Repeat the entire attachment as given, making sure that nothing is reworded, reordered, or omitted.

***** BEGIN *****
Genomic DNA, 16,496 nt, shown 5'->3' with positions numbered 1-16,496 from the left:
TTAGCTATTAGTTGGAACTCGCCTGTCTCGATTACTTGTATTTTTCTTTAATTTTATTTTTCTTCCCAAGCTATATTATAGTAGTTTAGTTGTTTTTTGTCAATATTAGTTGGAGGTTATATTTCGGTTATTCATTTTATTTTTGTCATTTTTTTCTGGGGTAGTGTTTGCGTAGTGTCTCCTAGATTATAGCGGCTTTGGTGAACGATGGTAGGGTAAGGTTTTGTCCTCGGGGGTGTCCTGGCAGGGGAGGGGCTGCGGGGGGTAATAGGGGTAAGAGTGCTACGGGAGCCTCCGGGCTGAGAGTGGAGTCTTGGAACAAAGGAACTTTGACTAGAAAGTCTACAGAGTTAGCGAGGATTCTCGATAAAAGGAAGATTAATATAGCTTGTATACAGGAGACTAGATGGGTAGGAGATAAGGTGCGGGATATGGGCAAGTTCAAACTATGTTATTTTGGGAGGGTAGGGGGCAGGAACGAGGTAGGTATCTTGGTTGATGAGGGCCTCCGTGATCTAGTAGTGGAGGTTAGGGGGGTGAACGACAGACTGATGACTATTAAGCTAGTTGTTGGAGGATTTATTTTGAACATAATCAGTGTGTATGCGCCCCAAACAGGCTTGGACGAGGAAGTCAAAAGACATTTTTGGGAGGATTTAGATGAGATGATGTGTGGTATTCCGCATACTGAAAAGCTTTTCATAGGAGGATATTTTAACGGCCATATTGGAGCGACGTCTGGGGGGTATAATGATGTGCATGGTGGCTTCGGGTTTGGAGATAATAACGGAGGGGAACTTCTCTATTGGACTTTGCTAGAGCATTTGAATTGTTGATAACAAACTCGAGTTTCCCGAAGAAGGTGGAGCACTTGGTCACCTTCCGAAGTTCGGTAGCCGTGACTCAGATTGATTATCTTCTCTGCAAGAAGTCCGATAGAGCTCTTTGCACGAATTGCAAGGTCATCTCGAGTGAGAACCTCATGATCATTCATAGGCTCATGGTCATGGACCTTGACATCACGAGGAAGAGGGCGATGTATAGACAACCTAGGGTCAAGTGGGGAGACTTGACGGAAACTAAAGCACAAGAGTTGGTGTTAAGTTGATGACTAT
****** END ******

Genomic DNA, 16,496 nt, shown 5'->3' with positions numbered 1-16,496 from the left:
TTAGCTATTAGTTGGAACTCGCCTGTCTCGATTACTTGTATTTTTCTTTAATTTTATTTTTCTTCCCAAGCTATATTATAGTAGTTTAGTTGTTTTTTGTCAATATTAGTTGGAGGTTATATTTCGGTTATTCATTTTATTTTTGTCATTTTTTTCTGGGGTAGTGTTTGCGTAGTGTCTCCTAGATTATAGCGGCTTTGGTGAACGATGGTAGGGTAAGGTTTTGTCCTCGGGGGTGTCCTGGCAGGGGAGGGGCTGCGGGGGGTAATAGGGGTAAGAGTGCTACGGGAGCCTCCGGGCTGAGAGTGGAGTCTTGGAACAAAGGAACTTTGACTAGAAAGTCTACAGAGTTAGCGAGGATTCTCGATAAAAGGAAGATTAATATAGCTTGTATACAGGAGACTAGATGGGTAGGAGATAAGGTGCGGGATATGGGCAAGTTCAAACTATGTTATTTTGGGAGGGTAGGGGGCAGGAACGAGGTAGGTATCTTGGTTGATGAGGGCCTCCGTGATCTAGTAGTGGAGGTTAGGGGGGTGAACGACAGACTGATGACTATTAAGCTAGTTGTTGGAGGATTTATTTTGAACATAATCAGTGTGTATGCGCCCCAAACAGGCTTGGACGAGGAAGTCAAAAGACATTTTTGGGAGGATTTAGATGAGATGATGTGTGGTATTCCGCATACTGAAAAGCTTTTCATAGGAGGATATTTTAACGGCCATATTGGAGCGACGTCTGGGGGGTATAATGATGTGCATGGTGGCTTCGGGTTTGGAGATAATAACGGAGGGGAACTTCTCTATTGGACTTTGCTAGAGCATTTGAATTGTTGATAACAAACTCGAGTTTCCCGAAGAAGGTGGAGCACTTGGTCACCTTCCGAAGTTCGGTAGCCGTGACTCAGATTGATTATCTTCTCTGCAAGAAGTCCGATAGAGCTCTTTGCACGAATTGCAAGGTCATCTCGAGTGAGAACCTCATGATCATTCATAGGCTCATGGTCATGGACCTTGACATCACGAGGAAGAGGGCGATGTATAGACAACCTAGGGTCAAGTGGGGAGACTTGACGGAAACTAAAGCACAAGAGTTGGTGTTAAGTTGATGACTAT